I haven’t had time to absorb the president’s decision to double-down on Afghanistan this morning. I am, however, skeptical for two reasons. The first is that pacifying that entire region – the region that defeated the British and the Soviets – is a gargantuan task whose costs do not seem to me outweighed by the obvious security benefits. As long as we can prevent terrorist bases forming that could target the US mainland, I do not see a reason for this kind of human and institutional enmeshment. My fear is that it multiplies our enemies, drags us further into the Pakistan nightmare, and will never Westernize a place like Afghanistan without decades-long imperial engagement. Secondly, I do not believe that Iraq is as stable as some optimists do, and fear that we will not be able to get out as cleanly as the president currently envisages. To be trapped more deeply in both places in a year’s time seems Bush-like folly to me.
To be fair, I’m going to study it some more and look at the specifics.
US lawmakers on Friday warily welcomed President Barack Obama’s new Afghan war plan but openly worried about getting more NATO help and doing enough to get Pakistan to crack down on extremists.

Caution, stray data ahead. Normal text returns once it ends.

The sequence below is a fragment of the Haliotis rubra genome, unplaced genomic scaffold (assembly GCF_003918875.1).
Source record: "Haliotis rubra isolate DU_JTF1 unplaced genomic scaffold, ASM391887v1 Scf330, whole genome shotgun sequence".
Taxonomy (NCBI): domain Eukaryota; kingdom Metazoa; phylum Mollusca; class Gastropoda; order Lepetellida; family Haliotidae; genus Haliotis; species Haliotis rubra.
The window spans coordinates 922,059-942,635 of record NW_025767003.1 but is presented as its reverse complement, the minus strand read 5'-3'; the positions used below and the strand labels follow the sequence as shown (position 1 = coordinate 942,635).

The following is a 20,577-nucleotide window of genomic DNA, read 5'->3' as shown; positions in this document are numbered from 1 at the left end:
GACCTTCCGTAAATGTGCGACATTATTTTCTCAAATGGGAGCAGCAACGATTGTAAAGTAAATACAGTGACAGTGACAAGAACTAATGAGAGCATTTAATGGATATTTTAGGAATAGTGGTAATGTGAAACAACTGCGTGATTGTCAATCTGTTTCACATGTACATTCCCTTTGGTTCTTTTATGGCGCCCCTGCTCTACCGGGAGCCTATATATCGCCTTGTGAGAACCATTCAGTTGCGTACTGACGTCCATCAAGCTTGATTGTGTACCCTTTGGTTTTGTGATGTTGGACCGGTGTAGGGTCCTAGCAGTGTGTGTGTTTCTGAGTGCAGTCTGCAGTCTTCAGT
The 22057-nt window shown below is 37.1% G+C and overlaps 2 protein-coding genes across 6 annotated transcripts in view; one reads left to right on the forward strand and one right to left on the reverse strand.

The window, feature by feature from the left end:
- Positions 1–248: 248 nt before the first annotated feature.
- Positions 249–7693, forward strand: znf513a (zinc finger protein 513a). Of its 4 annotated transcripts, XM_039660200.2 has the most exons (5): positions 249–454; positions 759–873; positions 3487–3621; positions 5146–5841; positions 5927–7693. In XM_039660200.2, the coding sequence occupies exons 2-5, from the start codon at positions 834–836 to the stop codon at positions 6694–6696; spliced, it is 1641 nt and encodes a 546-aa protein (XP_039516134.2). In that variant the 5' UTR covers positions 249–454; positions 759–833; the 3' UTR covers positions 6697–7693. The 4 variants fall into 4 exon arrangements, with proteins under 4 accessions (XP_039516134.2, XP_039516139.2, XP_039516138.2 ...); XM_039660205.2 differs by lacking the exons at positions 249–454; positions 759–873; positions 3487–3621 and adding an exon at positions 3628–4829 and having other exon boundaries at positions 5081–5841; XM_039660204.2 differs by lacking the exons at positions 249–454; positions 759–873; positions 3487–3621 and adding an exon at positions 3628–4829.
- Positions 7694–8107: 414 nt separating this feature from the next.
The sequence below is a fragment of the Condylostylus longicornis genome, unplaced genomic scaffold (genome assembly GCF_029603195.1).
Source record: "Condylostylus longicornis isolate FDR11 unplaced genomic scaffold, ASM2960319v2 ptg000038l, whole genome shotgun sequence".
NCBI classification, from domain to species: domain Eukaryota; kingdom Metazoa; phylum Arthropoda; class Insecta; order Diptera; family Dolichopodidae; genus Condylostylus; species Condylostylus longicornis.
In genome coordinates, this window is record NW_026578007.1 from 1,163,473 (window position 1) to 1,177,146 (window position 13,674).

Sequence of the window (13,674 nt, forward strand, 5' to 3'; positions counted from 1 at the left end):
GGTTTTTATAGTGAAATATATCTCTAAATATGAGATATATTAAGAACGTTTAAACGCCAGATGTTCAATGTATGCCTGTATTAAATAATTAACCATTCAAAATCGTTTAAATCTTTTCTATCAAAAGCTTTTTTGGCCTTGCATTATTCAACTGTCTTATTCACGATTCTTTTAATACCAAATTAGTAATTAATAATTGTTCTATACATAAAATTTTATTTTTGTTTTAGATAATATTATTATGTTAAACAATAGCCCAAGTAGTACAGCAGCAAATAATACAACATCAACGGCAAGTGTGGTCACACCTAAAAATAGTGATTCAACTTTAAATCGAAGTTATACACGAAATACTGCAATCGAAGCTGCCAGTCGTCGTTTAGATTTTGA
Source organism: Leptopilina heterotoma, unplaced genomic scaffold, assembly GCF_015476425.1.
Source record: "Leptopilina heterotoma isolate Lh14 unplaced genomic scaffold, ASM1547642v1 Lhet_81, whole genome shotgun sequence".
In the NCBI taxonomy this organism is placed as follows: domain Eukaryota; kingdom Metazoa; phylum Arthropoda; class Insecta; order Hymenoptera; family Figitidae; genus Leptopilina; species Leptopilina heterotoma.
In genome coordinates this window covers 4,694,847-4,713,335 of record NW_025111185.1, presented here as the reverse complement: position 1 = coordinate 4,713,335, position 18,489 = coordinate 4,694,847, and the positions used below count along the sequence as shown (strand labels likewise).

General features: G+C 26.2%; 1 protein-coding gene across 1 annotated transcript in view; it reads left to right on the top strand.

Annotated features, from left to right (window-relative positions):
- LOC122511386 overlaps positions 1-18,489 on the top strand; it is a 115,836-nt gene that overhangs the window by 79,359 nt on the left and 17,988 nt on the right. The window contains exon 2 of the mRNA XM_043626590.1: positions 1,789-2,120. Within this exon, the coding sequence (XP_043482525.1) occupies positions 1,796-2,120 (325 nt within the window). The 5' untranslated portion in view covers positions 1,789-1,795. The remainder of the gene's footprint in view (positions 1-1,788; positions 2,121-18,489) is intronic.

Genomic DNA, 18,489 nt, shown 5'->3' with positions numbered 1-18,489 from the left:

“The proposed military escalation in Afghanistan, without an adequate strategy in Pakistan, could make the situation worse, not better,” Democratic Senator Russell Feingold warned in a statement.
Feingold, a member of the Senate Foreign Relations Committee, said he was “pleased” by Obama’s focus on crushing Al-Qaeda terrorists, fighting Afghan corruption, and boosting aid for economic development and the rule of law.
But he worried “the new strategy may still be overly Afghan-centric,” and stressed that “we need to fully address the inextricable links between the crisis in Afghanistan and the instability and terrorist threats in Pakistan.”
The top Republican on the House Armed Services Committee, Representative John McHugh, urged colleagues to back the strategy but called for deploying another 10,000 troops and urged Obama to win more NATO support.
“All eyes now turn to the upcoming NATO summit and the administration?s efforts to sell this strategy to our allies,” the lawmaker said in a statement.
“I think the new Obama administration’s approach is a very positive approach. They are looking towards a regional approach to the situation,” Pakistan’s Foreign Minister Shah Mehmood Qureshi told Reuters in Moscow.
“Pakistan is willing to play an active, constructive role in this because we feel our peace and security is linked to Afghanistan’s… there is spill-over,” he s
aid, shortly before Obama announced a new U.S. strategy on Afghanistan and Pakistan.
CBS News puts it into perspective:
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Joe Gandelman is a former fulltime journalist who freelanced in India, Spain, Bangladesh and Cypress writing for publications such as the Christian Science Monitor and Newsweek. He also did radio reports from Madrid for NPR’s All Things Considered. He has worked on two U.S. newspapers and quit the news biz in 1990 to go into entertainment. He also has written for The Week and several online publications, did a column for Cagle Cartoons Syndicate and has appeared on CNN.